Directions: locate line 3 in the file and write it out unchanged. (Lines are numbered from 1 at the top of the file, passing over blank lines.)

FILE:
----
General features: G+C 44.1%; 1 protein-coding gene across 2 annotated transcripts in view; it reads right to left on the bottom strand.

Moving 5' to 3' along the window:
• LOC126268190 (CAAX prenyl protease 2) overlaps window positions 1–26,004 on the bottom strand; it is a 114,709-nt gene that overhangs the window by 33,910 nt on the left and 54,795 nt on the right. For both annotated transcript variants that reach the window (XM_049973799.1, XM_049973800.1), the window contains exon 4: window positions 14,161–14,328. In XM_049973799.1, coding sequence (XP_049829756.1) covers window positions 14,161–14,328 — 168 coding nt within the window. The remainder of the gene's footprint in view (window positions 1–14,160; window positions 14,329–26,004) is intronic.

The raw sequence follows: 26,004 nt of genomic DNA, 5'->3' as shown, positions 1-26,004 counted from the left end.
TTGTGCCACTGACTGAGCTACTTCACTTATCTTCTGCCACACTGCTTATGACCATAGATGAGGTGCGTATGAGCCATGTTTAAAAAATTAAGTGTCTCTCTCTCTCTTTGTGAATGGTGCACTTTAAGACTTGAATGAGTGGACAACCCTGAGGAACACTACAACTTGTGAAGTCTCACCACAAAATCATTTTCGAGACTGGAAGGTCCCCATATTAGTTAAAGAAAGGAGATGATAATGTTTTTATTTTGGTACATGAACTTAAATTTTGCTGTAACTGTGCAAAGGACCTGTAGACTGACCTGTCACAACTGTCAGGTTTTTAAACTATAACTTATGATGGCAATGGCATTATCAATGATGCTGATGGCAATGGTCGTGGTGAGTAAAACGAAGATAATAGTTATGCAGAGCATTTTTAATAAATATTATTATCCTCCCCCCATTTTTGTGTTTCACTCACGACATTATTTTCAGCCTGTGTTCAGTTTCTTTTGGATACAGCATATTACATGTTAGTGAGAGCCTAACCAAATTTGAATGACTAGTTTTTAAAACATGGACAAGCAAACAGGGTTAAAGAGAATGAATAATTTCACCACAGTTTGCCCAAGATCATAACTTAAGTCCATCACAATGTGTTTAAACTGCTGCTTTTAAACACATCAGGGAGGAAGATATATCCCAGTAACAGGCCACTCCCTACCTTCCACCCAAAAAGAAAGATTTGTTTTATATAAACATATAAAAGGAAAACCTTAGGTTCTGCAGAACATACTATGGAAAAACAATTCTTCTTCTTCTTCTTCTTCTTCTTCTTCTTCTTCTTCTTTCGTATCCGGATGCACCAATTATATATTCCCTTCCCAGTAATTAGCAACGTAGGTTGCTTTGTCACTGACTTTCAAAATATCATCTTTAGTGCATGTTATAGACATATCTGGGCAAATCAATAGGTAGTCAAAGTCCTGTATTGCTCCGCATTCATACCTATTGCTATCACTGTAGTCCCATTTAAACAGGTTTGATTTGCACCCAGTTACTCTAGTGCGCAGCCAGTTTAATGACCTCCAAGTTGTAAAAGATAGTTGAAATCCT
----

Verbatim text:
• LOC126268190 (CAAX prenyl protease 2) overlaps window positions 1–26,004 on the bottom strand; it is a 114,709-nt gene that overhangs the window by 33,910 nt on the left and 54,795 nt on the right. For both annotated transcript variants that reach the window (XM_049973799.1, XM_049973800.1), the window contains exon 4: window positions 14,161–14,328. In XM_049973799.1, coding sequence (XP_049829756.1) covers window positions 14,161–14,328 — 168 coding nt within the window. The remainder of the gene's footprint in view (window positions 1–14,160; window positions 14,329–26,004) is intronic.